Another round of playtesting on Monday gave me the feedback I needed to build out my plan of progression. In this newest development build, I’ve built out the game’s mechanics and aesthetics – this post will focus on the aesthetics of the game, including a nearly-finished first visual pass, some animations, and early sound.

Above is my first video showcasing the world of Aetherus. We see the world from the player’s perspective, and how the atmosphere feels.

Normally, Aetherus is a world of open air, of freedom, of mysticality and of magic. However, the Malevolence’s corruption has tainted these characteristics, turning open air and freedom into a haze of choking shadows, mysticality and magic into suspense and fear.

What was once a sunny, magical island above the clouds is now a clouded, darkened isle.

The darkness is only broken up by the glowing light of the island’s magical constructs. This myriad of towers scattered across the island host powerful crystals that channel the Auria, shaping them into destructive forms of magic against anything that is deemed a threat.

The towers of Ionar. Within these towers are Aesarean power crystals, instruments of energy that allow the wielder to channel the Auria into or at anything they wish.

As the original architects of these towers, the Vara are intrinsically linked with these constructs and the crystals within. Using their spiritual link through the Auria, they can direct the crystals, commanding them as defensive weapons. In the final build, all of these towers will begin dormant – dark and devoid of energy. With enough Auria, the player will be able to bring these towers to life, and use them as a line of defense against the onslaught of corruption.

All Aesarean structures reflect their magical architecture in their blue, Auria-infused constructs. Bridges, shrines, and towers alike host these moving crystalline constructions.

Aesthetics are far from complete. Sound and visual effects are a major part of any game, and the current build of the game only includes footsteps. In the final version, I want to showcase Aetherus’ magic through soundscapes and animations – magical, glowing particle effects around certain structures, rings of power around buffed towers or the player, smooth trails of magic as towers fire energy projectiles at enemies. 

The beginnings of the cave system. Though darkness is a key part of the level’s aesthetics, vision in this area is a bit too obscured, and will be adjusted in the future.

Existing areas and structures, too, are still missing key components. The upper level of the map still needs texturing, and many of the unique shrines lack the Aesarean flair that the other structures have. The darkness of the level requires special visual effects to make these structures stand out – without them, the player will have a difficult time discerning them from the darkness in the distance when activated. While dormant, I think it’s good if these structures aren’t immediately recognizable – a key part of the game is exploring the map and finding new areas or items, after all, and letting players roam the darkness and stumble upon a new structure or two would be an interesting part of gameplay.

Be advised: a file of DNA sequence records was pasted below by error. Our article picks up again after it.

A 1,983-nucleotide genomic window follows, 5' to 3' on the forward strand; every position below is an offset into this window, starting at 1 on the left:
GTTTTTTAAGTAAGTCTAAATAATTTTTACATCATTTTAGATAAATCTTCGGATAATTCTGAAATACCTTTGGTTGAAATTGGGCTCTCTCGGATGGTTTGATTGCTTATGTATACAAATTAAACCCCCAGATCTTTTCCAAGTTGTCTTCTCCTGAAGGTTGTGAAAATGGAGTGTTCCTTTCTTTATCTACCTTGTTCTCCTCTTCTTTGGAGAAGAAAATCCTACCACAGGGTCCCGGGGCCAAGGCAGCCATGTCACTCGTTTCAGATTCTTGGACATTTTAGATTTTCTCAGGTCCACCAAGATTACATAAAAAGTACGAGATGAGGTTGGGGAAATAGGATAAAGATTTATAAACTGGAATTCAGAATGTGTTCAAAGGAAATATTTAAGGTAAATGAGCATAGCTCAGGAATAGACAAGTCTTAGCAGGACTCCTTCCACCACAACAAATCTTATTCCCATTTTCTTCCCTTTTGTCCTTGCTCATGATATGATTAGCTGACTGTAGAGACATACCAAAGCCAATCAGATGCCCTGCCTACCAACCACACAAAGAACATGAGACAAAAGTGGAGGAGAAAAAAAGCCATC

The mine entrance and the forge structures still lack visual flair. Without crystals, flames, or lighting, nothing makes these structures stand out in the darkness. However, while dormant, these structures will remain dark. It is up to the player to locate and activate these places.

I’ve also spent tireless hours this week working on the systems and mechanics within the game. The wave system, including random bridge selection and scaling wave size, and enemy navigation. However, as is typical of code, there have been issues. The scale of the game and the systems within it require a lot of code – in order to make my work a bit less stressful and easier to debug, I’ve been writing my code modularly, dividing code into a multitude of scripts, each of which deal with specific systems or parts of the game. Some scripts act as object reference libraries for other scripts. Others manage just projectile behavior. Enemy AI and pathfinding so far have been working fine, apart from some unusual interactions with the navigation mesh. The wave system also experienced few issues. However, I’ve only just scratched the surface with player attacking and the tower system; there are collider detection issues with player attacks, and the towers, while they would detect enemies, would detect them too late. Projectile behavior is also in its infancy and, in the current build, inactive.

The foundations of the wave system are mostly complete. However, I still need to work on enemy AI – an important part of the game – and further wave/enemy-related components.

Priority one for me as I continue development is to finish level aesthetics, interaction, animations, visual effects, and sound, due to external requirements. Once I’ve met these requirements and the development of this game is no longer tied to anything outside of personal goals, I’ll begin working on game mechanics and systems.

This closes out this arc of development updates. If I have the time to continue working on this project once the primary deadline is past, I’ll start another round of posts right here in my blog, as usual. Stay tuned for more!

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